In addition to his 2009 conviction for falsely holding himself out as a lawyer, Celis was convicted of impersonating a police officer in 2007; the Texas Court of Appeals upheld that conviction last year. He is awaiting trial on additional charges of theft and money laundering.

None of which prevented Celis from applying to Northwestern’s executive LL.M. program in summer 2012 for a spot in the class of 2014. Unlike traditional LL.M. programs intended only for licensed attorneys, the joint executive master’s degree is open to nonlawyers. Students complete three two-week sessions in Chicago and Madrid over eight months.

Celis needed to complete the program to accept a teaching position at a law school in Mexico, according to his complaint. Neither that job nor his criminal convictions came up on his application or during a 35-minute telephone interview with a program administrator, the school claimed. Moreover, it said, Celis told his interviewer that he was a lawyer in Mexico.

Dykema Gossett member Rosa Tumialán, one of four attorneys on Celis’ legal team, did not dispute that her client never disclosed his convictions, but said the application didn’t specifically require him to do so. “If you look at Northwestern’s website, you will see that there are many different applications and some have certain questions about convictions,” she said. “This particular application didn’t have that question. If Northwestern was going to make a lack of a criminal history a condition for acceptance, it should have included that question.”

The law school pointed to an enrollment contract signed by Celis that says students can be expelled for any “materially false or misleading statement, whether by act or omission, during the admissions process.”

Northwestern didn’t discover Celis’ criminal history until late in 2013 or early 2014 — court records don’t specify how — and gave him several opportunities to explain the situation. His explanations did not sway administrators, who informed him on April 23 that he was expelled.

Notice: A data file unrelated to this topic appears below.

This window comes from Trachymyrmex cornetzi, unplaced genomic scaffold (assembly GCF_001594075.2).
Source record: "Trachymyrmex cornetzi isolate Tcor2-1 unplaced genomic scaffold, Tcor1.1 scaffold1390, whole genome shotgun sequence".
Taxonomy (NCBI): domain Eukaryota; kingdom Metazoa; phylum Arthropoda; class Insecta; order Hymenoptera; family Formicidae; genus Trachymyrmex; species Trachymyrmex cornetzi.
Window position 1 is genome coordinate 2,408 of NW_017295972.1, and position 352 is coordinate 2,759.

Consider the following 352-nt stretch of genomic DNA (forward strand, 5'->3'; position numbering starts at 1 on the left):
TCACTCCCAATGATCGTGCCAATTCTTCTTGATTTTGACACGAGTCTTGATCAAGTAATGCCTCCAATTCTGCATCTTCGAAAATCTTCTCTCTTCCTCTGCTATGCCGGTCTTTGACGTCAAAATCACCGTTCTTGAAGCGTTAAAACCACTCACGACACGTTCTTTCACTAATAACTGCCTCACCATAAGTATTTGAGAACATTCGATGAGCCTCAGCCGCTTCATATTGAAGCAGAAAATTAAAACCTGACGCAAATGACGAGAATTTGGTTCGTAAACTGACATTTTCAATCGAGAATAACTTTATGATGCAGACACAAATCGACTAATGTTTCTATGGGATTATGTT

Celis filed suit against Northwestern and Instituto de Empresa on April 25, claiming breach of contract. Attorneys for the two parties assembled before Judge Sara Ellis of the U.S. District Court for the Northern District of Illinois on April 28 for a hearing on Celis’ emergency motion for a temporary restraining order that would allow him to attend a class scheduled for the following day. (The Texas judge allowed to Celis to travel outside the state and country during his probation.) Ellis denied the motion.

That decision in all likelihood means Celis won’t graduate from the program as he’d hoped on May 16. He will be out of pocket for $76,000 in tuition and related fees unless he can return, his suit claims. He seeks that same amount in damages and attorney fees.

“It’s a setback, but I don’t think the case is over,” Tumialán said of the ruling.

Northwestern, for its part, wouldn’t welcome Celis back to campus.

“Northwestern clearly has a legitimate interest in ensuring that the lawyers to whom it confers law degrees are honest and ethical in their profession,” the school’s motion reads. “Thus, this court should not interfere with Northwestern’s academic decision to revoke Celis’ admission.”

Contact Karen Sloan at For more of The National Law Journal’s law school coverage, visit: